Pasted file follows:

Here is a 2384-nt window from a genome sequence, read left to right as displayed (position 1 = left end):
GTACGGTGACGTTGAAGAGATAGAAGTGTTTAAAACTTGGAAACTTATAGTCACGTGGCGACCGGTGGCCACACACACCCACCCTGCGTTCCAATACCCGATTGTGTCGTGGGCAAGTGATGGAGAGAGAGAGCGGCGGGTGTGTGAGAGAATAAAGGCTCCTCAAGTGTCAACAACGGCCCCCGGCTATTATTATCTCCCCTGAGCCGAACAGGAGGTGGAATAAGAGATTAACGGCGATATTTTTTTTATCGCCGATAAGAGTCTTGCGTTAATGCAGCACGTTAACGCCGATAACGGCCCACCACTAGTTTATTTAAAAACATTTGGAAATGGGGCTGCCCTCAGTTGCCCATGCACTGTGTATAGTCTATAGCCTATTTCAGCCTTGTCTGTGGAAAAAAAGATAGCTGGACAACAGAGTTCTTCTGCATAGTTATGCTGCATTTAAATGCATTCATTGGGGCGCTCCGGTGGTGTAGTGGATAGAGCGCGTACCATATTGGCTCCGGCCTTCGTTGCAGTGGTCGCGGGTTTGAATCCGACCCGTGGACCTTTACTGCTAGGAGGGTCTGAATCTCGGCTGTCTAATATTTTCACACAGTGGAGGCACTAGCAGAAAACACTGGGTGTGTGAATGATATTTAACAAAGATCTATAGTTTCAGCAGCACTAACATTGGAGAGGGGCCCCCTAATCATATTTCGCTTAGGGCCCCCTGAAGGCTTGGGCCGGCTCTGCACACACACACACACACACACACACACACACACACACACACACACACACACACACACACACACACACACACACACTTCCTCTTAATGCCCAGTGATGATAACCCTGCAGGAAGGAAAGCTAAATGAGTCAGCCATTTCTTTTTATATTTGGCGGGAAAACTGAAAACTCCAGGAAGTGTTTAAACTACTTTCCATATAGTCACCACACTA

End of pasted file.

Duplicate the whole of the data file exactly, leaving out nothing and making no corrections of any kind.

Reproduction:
Here is a 2384-nt window from a genome sequence, read left to right as displayed (position 1 = left end):
GTACGGTGACGTTGAAGAGATAGAAGTGTTTAAAACTTGGAAACTTATAGTCACGTGGCGACCGGTGGCCACACACACCCACCCTGCGTTCCAATACCCGATTGTGTCGTGGGCAAGTGATGGAGAGAGAGAGCGGCGGGTGTGTGAGAGAATAAAGGCTCCTCAAGTGTCAACAACGGCCCCCGGCTATTATTATCTCCCCTGAGCCGAACAGGAGGTGGAATAAGAGATTAACGGCGATATTTTTTTTATCGCCGATAAGAGTCTTGCGTTAATGCAGCACGTTAACGCCGATAACGGCCCACCACTAGTTTATTTAAAAACATTTGGAAATGGGGCTGCCCTCAGTTGCCCATGCACTGTGTATAGTCTATAGCCTATTTCAGCCTTGTCTGTGGAAAAAAAGATAGCTGGACAACAGAGTTCTTCTGCATAGTTATGCTGCATTTAAATGCATTCATTGGGGCGCTCCGGTGGTGTAGTGGATAGAGCGCGTACCATATTGGCTCCGGCCTTCGTTGCAGTGGTCGCGGGTTTGAATCCGACCCGTGGACCTTTACTGCTAGGAGGGTCTGAATCTCGGCTGTCTAATATTTTCACACAGTGGAGGCACTAGCAGAAAACACTGGGTGTGTGAATGATATTTAACAAAGATCTATAGTTTCAGCAGCACTAACATTGGAGAGGGGCCCCCTAATCATATTTCGCTTAGGGCCCCCTGAAGGCTTGGGCCGGCTCTGCACACACACACACACACACACACACACACACACACACACACACACACACACACACACACACACACACACACACACTTCCTCTTAATGCCCAGTGATGATAACCCTGCAGGAAGGAAAGCTAAATGAGTCAGCCATTTCTTTTTATATTTGGCGGGAAAACTGAAAACTCCAGGAAGTGTTTAAACTACTTTCCATATAGTCACCACACTA